When the doctor told Emma that she could have contracted HPV from any one of her past sexual partners, that eased her mind. “I had the sense to realize no particular person was at fault. But since I was one person calling these guys to tell them about the HPV, it was easier to blame me and pin it on me than realize men can be carriers. The two guys never overlapped and neither of them had an outbreak, but they had an ‘it-could-happen-at-anytime’ mentality. I wasn’t putting the blame on them when I called, but they felt like I was.”
“Even if I hadn’t passed it onto them, I still felt bad that I was the one that had to tell them,” Emma confessed. “And if I did pass it on, I would have appreciated if they respected me and realized that I was also going through something [difficult] too. I was in the same boat as them, but they didn’t respect me which made [the situation] harder.”
In hindsight, Emma realized that contacting and dealing with the anger of those two previous partners took a toll on her mental health. She did not receive support or resources on how to disclose to partners. Soon, she spiraled into a deep depression.
When Emma finally went to her family doctor, she learned that the cream wasn’t her only option, nor would it have been effective. “My doctor was really mad because the walk-in doctor didn’t follow the proper process. She also told me, ‘Even if you used the cream it more than likely would not help you because of the location of your warts’.” There was a treatment available — Emma could have the warts burned off, at no cost. Overwhelmed, Emma couldn’t help but break down in tears. She admitted to her doctor that she was severely depressed. Emma said her doctor talked to her “not as a patient but as a woman-to-another-woman” and suggested she consider anti-depressants as an option. Not wanting to rely on anti-depressants (Emma reflected later that this was because of stigma), Emma declined.
Gradually, her mental health began to decline and she found herself dabbling into drugs and alcohol as a coping mechanism. She was getting by in her classes, but found herself moving through the motions, emotionless. “I didn’t feel anything,” Emma recalled. “I wasn’t sad or mad. I was just anxious and numb. This went on for a couple of months until I finally talked to my doctor about going on medication.”
As she started to accept this part of her, Emma realized she longed for companionship. She wanted someone to understand her and accept her as she was. So, when she finally met someone she felt strong feelings for, she was nervous to disclose to him — the first stranger and first romantic interest since finding out she had HPV — that she has a sexually transmitted infection.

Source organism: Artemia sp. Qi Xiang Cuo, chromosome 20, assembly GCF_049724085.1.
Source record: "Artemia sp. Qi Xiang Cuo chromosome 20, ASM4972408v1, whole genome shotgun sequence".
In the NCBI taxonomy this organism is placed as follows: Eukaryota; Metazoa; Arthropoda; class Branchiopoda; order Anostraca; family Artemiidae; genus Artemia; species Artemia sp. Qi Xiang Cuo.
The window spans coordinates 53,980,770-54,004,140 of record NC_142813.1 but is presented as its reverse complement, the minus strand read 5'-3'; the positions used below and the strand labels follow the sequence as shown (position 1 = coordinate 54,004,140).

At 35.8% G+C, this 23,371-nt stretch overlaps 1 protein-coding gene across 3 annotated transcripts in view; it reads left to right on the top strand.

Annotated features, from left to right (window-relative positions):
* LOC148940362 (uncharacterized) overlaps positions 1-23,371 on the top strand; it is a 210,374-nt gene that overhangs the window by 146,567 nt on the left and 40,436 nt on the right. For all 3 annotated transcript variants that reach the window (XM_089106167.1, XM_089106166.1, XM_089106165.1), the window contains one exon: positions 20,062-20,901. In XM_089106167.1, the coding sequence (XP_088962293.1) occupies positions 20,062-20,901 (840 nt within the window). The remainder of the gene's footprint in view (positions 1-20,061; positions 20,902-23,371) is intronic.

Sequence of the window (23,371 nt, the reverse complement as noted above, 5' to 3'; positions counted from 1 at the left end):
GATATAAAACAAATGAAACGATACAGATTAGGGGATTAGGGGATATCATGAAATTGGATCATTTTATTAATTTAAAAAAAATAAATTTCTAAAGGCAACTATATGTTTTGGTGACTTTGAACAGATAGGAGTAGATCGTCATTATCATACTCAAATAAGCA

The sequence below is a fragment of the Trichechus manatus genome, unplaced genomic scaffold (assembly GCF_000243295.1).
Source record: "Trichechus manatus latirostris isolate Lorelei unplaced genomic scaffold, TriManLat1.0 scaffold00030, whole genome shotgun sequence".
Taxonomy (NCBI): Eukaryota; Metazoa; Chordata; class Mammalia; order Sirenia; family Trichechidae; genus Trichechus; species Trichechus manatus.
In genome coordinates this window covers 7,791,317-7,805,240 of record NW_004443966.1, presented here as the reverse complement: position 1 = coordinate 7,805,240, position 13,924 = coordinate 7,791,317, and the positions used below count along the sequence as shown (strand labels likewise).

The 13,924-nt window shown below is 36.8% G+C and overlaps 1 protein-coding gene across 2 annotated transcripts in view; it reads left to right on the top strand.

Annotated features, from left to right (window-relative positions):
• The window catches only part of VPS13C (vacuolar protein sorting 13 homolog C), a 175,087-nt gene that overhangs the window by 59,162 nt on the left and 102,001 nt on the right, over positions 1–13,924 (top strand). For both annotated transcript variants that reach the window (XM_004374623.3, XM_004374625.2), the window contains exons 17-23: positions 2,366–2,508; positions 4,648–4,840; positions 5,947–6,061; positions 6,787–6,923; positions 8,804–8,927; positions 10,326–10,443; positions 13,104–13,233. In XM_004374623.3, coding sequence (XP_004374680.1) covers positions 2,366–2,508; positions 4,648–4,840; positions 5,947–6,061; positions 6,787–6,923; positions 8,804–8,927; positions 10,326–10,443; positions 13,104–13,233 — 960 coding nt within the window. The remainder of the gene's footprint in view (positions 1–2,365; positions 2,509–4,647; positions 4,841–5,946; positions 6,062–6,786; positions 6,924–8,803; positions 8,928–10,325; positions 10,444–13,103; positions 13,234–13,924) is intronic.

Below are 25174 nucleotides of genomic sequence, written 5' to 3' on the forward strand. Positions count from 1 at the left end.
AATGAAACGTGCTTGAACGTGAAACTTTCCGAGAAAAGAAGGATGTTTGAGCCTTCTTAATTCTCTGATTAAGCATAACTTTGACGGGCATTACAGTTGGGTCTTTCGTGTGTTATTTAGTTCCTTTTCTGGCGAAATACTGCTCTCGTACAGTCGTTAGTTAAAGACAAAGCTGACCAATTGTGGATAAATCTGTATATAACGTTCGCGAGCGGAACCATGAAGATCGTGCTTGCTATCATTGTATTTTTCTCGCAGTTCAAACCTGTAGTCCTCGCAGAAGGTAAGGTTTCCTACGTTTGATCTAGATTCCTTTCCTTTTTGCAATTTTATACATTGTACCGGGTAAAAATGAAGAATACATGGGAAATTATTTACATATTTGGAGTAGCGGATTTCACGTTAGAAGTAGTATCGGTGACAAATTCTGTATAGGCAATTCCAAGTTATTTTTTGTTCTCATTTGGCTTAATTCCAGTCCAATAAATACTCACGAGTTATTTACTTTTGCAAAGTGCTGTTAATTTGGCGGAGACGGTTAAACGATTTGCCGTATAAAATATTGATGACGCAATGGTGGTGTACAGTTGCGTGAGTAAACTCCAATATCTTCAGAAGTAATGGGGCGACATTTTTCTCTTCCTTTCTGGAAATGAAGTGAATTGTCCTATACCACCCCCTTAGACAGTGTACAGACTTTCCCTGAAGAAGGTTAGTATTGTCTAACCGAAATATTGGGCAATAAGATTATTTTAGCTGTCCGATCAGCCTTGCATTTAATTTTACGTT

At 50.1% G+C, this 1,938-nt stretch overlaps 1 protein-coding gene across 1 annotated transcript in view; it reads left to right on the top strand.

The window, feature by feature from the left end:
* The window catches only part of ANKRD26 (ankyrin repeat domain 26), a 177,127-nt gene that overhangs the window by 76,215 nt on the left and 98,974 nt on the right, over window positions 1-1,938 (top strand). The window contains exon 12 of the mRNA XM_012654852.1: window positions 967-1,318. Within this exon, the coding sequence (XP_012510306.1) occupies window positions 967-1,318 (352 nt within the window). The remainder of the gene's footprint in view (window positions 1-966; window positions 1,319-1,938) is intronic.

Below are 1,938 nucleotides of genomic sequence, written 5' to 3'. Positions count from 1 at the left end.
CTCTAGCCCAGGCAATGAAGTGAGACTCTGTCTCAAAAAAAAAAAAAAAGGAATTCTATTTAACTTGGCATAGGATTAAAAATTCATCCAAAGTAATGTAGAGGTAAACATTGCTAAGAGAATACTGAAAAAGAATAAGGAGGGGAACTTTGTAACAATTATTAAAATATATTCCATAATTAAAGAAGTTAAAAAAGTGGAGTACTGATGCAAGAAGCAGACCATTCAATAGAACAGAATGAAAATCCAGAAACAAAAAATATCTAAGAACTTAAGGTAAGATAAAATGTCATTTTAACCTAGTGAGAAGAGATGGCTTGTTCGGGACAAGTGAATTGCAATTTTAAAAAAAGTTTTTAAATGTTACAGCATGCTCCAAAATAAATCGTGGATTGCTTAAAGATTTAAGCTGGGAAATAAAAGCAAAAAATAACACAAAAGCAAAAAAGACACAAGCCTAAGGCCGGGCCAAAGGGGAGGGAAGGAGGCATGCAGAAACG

“I told him to talk to his doctor and let me know if [me having HPV] was a deal breaker because we had to figure it out now before we continued seeing each other,” Emma told her partner at the time. “Long story short, the guy wasn’t okay with it and it broke my heart. He was the first guy I met after the HPV thing that I opened up to and he rejected me. When I told him, I had already prepared myself to hear him say no, but what I didn’t prepare myself for was how I would feel about myself afterwards.”
Emma was heartbroken. She began to question herself and wonder if she was worthy of having someone in her life. She felt as though she had robbed herself from happiness because she liked this guy so much. From that experience, Emma started to doubt if she would be able to date again.
“It was hard for me to see the good in my experience and appreciate how far I had come because I thought no matter what I did in life, no matter who I am as a person or what my achievements were, it all boiled down to this: me having an STD. People will only see this. I hated myself for that because I felt as though I had more to offer the world than my body, but that’s what [the rejection] made me feel. It made me feel that if I couldn’t offer my body in a clean matter, then I wasn’t a good person. The struggle of that was really difficult, but then it got better.”
Determined to move forward and not dwell on rejection, Emma focused on her final exams. Feeling more confident, she went on her second date post-HPV reveal. Her date was slightly older than her. On their first date, to her surprised, he asked her if she was HPV vaccinated and asked her how much knew about HPV. Curious as to why he was asking, he confessed to her that he had HPV.
“It was really awesome to meet someone who had HPV and who had dealt with it for a few years now,” Emma shared. “He gave me really good advice and told me it doesn’t define you. He told me that if people judge me, then it’s their fault and they are missing out on someone great. He told me he never experienced rejection from it but that may be because he’s male. ‘There’s a stigma towards women who have STDs because she’s [perceived as] a slut.’ He taught me how to approach people and tell them I have HPV. It was nice to have someone who reassured me that this wasn’t the end of me dating people and meeting people. Yes, dating will change for me but it won’t prevent me from dating. He was a blessing in disguise. Ever since that more people have been accepting [of me having HPV] than not in my dating life.”
Today, living with HPV no longer gives Emma anxiety. “Yes, I live with it and yes, at the time it was hard to cope and go on medication for my depression, but ultimately it made me understand me and the different types of STIs that are around the world. If someone is going to judge me for it then so be it. That person isn’t worth my time.”
With that mentality, she’s realized that a great way to weed out potential partners is how they react when she tells them. Emma is focusing on living her best life as a post-graduate, undefined by this small aspect about her.
* Name has been changed to protect the identity of the individual.
** Between sexually transmitted infection (STI) and sexually transmitted disease (STD), STI is the more favourable terminology to use as people who become infected don’t always develop a disease.